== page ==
The Woman in the Purple Skirt became one of the first contemporary Japanese novels I read a long time later. While it made me realize that I miss Japanese literature so much, it helped me realize that some Japanese authors are not exactly for me. The Woman in the Purple Skirt has turned into a book that I enjoy but, on the other hand, want to finish immediately. But let me state right away, because it is very short, it ends immediately, and in the end, it leaves a strange feeling. The book, which won the Akutagawa Prize in 2019, leaves the reader curious.
The Woman in the Purple Skirt tells a story of obsession and stalking that keeps people on their toes while offering a finely crafted critique of society. We watch the woman in the purple skirt through the eyes of the narrator we don’t know much about. This woman is a bit of an odd type, but she manages to grab everyone’s attention. Our narrator is also obsessed with this woman.
Every day she watches what she is doing, checks and takes notes. We listen to the places she wanders around in the neighbourhood, the dessert she eats diligently every week, the bench she sits on in the park, the attitude of the children towards this woman over time, and all the work she has left after working for a while. After a while, we, like the narrator, come under the influence of the woman with the purple skirt, and we wonder what she’s doing.
Although the narrator is dying to meet the woman with the purple skirt, she doesn’t know how to meet her. On the other hand, she observes that the woman has not been working for a long time and somehow finds a way to get her into the hotel where she works so that she can meet her as a colleague. But things change after the woman in the purple skirt starts working at the hotel.
Thanks to our narrator’s endless curiosity and obsession, we read how the woman in the purple skirt has changed and what her colleagues’ gaze upon her has suddenly become. Of course, in the meantime, we learn a lot about Japan and watch the dynamics between employees and management in a hotel. This story also exquisitely exemplifies the “blaming the victim” situation in Japan. We read in amazement what happens when women stand against each other rather than together.
I need to state right away; This book is not a book for everyone. I am sure the story will not appeal to most people at all, and the characters do not turn people’s heads, frankly. However, the curiosity about what will happen in the end never ends. I especially recommend it to readers who are interested in Japanese literature and culture. Enjoy!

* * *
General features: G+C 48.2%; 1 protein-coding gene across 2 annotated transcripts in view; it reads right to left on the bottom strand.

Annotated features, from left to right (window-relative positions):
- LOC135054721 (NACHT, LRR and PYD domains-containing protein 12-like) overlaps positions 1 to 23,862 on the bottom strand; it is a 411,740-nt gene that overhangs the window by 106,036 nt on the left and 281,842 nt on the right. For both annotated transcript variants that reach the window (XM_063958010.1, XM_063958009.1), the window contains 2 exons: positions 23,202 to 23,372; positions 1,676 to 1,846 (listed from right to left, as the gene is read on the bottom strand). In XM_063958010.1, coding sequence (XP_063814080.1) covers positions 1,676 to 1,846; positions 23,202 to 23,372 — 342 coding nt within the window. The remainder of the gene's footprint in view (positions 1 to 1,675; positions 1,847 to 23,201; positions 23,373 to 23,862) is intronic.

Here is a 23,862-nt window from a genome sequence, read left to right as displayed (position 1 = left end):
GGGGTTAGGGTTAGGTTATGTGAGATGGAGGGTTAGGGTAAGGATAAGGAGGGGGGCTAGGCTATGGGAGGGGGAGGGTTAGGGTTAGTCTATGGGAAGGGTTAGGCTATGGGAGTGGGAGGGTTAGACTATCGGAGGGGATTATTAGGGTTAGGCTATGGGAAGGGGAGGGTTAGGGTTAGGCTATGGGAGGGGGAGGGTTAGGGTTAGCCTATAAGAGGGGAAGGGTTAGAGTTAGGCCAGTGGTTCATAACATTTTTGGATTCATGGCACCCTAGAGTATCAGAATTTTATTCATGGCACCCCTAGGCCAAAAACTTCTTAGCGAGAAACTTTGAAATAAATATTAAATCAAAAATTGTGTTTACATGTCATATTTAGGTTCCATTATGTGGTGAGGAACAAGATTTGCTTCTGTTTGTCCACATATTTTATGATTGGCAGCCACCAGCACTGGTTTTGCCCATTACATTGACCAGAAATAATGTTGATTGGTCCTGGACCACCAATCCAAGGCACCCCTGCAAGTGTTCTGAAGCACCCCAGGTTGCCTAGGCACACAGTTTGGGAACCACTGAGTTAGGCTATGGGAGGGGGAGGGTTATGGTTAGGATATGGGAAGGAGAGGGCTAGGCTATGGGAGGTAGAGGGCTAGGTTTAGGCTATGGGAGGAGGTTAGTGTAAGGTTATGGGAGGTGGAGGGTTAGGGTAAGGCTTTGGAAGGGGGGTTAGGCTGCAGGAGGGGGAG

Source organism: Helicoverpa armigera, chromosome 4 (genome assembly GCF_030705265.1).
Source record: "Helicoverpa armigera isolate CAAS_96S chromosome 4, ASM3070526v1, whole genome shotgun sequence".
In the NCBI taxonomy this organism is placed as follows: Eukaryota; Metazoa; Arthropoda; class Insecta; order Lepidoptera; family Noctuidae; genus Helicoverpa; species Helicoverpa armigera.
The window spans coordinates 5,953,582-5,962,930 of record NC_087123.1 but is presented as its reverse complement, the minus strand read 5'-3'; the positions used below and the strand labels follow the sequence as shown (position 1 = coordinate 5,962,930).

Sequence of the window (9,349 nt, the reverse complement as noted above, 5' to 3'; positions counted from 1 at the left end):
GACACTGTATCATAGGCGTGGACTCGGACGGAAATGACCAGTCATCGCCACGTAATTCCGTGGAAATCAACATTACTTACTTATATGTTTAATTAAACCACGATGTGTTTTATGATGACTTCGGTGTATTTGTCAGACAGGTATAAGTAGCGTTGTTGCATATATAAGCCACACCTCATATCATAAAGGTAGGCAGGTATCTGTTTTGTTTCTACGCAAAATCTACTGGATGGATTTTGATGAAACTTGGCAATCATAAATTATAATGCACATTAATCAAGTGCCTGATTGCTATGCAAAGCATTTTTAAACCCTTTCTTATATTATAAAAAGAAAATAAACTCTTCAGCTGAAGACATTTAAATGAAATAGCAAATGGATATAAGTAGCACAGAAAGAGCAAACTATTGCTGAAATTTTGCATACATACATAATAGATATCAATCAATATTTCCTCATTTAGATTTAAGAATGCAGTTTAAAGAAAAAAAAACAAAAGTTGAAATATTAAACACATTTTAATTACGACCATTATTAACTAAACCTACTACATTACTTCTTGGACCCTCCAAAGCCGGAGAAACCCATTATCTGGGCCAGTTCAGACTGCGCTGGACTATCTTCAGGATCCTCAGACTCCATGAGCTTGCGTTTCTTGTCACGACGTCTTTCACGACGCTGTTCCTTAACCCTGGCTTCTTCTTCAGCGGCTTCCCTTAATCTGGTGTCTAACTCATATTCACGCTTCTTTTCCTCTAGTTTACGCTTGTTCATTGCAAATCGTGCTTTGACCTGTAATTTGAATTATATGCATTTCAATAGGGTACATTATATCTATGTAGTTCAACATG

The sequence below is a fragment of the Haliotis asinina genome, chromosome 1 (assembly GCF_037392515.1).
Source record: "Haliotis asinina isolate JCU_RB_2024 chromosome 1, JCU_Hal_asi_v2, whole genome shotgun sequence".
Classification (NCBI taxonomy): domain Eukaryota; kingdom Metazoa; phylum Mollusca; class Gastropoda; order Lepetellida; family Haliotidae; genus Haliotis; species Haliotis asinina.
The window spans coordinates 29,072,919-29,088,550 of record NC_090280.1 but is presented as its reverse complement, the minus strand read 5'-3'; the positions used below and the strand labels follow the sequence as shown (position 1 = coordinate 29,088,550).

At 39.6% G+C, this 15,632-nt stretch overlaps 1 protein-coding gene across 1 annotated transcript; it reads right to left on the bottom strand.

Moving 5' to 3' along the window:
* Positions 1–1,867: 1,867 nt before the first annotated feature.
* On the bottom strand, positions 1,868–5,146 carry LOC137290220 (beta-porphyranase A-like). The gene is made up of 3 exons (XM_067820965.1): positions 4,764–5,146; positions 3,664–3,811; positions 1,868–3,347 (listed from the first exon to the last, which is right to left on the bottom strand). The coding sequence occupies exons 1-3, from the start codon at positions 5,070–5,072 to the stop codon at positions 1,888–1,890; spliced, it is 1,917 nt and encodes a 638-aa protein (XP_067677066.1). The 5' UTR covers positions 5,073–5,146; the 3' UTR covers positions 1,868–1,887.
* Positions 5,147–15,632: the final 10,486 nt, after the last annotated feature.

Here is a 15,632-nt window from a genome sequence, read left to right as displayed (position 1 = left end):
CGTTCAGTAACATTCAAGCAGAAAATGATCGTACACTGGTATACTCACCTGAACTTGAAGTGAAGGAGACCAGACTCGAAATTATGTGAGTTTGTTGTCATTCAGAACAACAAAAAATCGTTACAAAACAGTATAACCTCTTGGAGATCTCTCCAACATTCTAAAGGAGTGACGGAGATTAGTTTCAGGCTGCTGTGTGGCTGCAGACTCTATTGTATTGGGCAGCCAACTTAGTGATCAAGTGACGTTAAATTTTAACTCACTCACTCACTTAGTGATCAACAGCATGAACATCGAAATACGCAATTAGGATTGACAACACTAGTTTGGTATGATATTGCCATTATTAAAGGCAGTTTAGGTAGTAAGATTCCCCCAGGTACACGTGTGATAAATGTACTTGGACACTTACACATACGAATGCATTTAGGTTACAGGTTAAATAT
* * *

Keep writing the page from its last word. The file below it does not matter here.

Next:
The Woman in the Purple Skirt
A bestselling, prizewinning novel of obsession and psychological intrigue about two enigmatic unmarried women, one of whom manipulates the other from afar, by one of Japan’s most acclaimed young writers
Almost every day, the Woman in the Purple Skirt buys a single cream bun and goes to the park, where she sits on a bench to eat it as the local children taunt her. She is observed at all times by the undetected narrator, the Woman in the Yellow Cardigan. From a distance the Woman in the Purple Skirt looks like a schoolgirl, but there are age spots on her face, and her hair is dry and stiff. Like the Woman in the Yellow Cardigan, she is single, she lives in a small, run-down apartment, and she is short on money.
The Woman in the Yellow Cardigan lures her to a job where she herself works, as a hotel housekeeper; soon the Woman in the Purple Skirt is having an affair with the boss. Unfortunately, no one knows or cares about the Woman in the Yellow Cardigan. That’s the difference between her and the Woman in the Purple Skirt.
Studiously deadpan, highly original, and unsettling, The Woman in the Purple Skirt explores the dynamics of envy, the mechanisms of power in the workplace, and the vulnerability of unmarried women in a taut, voyeuristic narrative about the sometimes desperate desire to be seen.
Natsuko Imamura (今村 夏子, Imamura Natsuko, born 1980) is a Japanese writer. She has been nominated three times for the Akutagawa Prize, and won the prize in 2019. She has also won the Dazai Osamu Prize, the Mishima Yukio Prize, the Kawai Hayao Story Prize, and the Noma Literary New Face Prize.
Imamura was born in Hiroshima, Japan in 1980, and later moved to Osaka to attend university. She wrote her first story, a novella originally titled Atarashii musume (あたらしい娘, New Girl), while working a temporary job. Atarashii musume won the 26th Dazai Osamu Prize in 2010, and was published with her short story “Pikunikku” (“Picnic”) in one volume under the new title Kochira Amiko (こちらあみ子, Amiko Here), which then won the 24th Mishima Yukio Prize.
In 2017, Imamura received the 5th Kawai Hayao Story Prize for her 2016 book Ahiru (あひる). Ahiru was also nominated for the 155th Akutagawa Prize, but the prize went to Sayaka Murata. That same year Imamura won the 39th Noma Literary New Face Prize for Hoshi no ko (星の子, Child of the Stars), a book about a junior high school girl in a family that becomes increasingly involved in a new religious movement. Hoshi no ko was also nominated for the 156th Akutagawa Prize, but the prize went to first-time writer Shinsuke Numata.
In 2019, Imamura received her third Akutagawa Prize nomination, for her novel Murasaki no sukaato no onna (むらさきのスカートの女, The Woman in the Purple Skirt). The book, a first-person account of a woman watching her neighbour, won the 161st Akutagawa Prize. Imamura lives in Osaka with her husband and daughter.
Reading this book contributed to these challenges: